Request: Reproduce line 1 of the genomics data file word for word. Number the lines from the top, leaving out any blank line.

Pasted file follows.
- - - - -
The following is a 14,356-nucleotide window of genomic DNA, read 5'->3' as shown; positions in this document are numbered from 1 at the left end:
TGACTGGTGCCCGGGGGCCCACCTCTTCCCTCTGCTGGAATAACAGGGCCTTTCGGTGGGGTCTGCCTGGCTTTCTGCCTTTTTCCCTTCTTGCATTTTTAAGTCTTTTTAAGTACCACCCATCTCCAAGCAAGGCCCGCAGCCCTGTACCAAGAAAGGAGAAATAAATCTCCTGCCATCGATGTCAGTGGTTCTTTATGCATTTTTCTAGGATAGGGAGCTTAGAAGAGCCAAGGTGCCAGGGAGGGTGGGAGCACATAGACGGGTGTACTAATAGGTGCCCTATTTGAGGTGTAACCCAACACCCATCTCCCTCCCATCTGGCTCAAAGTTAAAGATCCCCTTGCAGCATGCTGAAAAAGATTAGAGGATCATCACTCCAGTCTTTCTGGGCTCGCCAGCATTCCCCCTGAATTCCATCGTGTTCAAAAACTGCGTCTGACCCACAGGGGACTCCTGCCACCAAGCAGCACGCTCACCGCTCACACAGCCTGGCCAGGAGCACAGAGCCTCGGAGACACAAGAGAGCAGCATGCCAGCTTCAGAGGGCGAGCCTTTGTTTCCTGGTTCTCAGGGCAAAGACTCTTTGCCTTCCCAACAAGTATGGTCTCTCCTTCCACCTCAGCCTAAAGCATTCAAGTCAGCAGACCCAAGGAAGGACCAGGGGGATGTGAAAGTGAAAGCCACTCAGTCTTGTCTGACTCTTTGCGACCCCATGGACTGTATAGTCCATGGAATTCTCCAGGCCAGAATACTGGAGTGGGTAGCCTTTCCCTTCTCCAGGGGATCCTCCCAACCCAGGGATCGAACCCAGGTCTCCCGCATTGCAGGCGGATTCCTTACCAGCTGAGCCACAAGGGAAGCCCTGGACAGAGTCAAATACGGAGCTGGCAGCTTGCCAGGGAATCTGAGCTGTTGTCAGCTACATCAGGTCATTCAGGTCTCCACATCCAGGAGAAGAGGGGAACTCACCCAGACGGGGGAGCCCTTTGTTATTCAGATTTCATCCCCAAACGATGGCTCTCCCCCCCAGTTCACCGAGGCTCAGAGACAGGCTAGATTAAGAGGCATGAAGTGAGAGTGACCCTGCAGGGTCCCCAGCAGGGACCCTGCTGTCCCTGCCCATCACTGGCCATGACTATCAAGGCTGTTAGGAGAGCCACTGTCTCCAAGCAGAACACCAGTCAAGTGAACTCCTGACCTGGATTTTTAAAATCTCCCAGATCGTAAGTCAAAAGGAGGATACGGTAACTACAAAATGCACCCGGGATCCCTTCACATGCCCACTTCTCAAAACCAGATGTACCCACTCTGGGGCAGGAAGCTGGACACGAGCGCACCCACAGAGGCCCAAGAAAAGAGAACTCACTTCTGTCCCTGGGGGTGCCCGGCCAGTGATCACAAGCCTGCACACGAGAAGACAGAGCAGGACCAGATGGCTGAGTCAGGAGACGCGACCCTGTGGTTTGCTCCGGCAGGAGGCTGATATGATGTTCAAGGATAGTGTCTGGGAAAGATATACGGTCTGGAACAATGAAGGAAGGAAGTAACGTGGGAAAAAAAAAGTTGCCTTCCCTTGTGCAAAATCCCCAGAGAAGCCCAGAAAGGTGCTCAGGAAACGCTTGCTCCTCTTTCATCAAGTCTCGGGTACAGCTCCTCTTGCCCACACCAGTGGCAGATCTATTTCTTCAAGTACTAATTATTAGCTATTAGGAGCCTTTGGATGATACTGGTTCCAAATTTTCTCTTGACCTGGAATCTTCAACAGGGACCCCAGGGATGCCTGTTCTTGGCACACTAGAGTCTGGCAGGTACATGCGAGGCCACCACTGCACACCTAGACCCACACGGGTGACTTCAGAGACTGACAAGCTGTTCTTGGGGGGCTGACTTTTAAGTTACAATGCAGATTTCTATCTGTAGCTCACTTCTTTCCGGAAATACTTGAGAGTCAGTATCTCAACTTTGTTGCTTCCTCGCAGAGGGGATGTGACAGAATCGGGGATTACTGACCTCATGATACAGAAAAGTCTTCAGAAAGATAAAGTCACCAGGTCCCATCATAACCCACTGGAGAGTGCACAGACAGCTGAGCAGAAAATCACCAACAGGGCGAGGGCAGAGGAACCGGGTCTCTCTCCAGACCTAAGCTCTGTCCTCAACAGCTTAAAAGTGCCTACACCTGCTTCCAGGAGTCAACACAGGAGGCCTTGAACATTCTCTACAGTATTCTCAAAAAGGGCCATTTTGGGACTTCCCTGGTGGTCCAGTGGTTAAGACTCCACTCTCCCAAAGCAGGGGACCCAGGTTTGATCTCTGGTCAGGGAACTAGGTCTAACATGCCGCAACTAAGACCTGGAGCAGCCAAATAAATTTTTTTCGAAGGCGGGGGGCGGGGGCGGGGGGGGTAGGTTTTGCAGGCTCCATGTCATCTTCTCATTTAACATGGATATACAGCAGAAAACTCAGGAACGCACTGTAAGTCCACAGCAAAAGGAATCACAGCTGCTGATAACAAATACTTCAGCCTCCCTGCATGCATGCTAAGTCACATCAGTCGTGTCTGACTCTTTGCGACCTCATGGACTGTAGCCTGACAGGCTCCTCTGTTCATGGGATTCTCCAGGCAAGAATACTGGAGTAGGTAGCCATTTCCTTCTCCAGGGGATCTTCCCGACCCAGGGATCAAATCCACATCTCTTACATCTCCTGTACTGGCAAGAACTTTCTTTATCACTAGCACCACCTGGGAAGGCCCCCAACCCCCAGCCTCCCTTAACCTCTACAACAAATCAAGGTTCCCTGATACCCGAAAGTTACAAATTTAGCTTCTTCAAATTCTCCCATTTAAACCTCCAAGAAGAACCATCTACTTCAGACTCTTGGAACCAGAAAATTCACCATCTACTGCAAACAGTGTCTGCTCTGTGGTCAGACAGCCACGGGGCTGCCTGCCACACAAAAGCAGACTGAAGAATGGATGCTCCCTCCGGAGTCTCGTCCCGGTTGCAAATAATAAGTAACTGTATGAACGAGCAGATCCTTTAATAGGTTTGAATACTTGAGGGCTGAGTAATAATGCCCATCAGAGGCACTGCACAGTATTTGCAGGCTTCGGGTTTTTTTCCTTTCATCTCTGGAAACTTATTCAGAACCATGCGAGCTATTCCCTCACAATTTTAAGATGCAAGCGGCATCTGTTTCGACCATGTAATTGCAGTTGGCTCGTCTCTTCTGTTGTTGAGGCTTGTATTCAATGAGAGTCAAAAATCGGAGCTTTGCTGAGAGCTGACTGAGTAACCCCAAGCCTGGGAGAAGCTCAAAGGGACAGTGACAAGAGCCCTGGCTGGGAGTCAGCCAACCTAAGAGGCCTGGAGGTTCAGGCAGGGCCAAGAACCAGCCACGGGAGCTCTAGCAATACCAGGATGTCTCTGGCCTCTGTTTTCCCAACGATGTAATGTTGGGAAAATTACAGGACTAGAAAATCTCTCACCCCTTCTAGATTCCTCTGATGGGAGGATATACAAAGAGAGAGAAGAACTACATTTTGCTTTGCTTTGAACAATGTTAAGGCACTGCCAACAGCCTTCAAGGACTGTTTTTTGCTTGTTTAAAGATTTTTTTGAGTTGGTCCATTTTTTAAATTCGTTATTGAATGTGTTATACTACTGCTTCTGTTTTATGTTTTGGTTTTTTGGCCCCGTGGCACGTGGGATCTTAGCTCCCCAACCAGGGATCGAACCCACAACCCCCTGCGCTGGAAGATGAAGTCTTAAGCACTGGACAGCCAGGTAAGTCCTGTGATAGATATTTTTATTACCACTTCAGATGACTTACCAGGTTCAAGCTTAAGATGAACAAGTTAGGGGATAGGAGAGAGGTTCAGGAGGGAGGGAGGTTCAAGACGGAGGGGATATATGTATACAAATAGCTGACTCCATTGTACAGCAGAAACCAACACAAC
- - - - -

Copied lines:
The following is a 14,356-nucleotide window of genomic DNA, read 5'->3' as shown; positions in this document are numbered from 1 at the left end: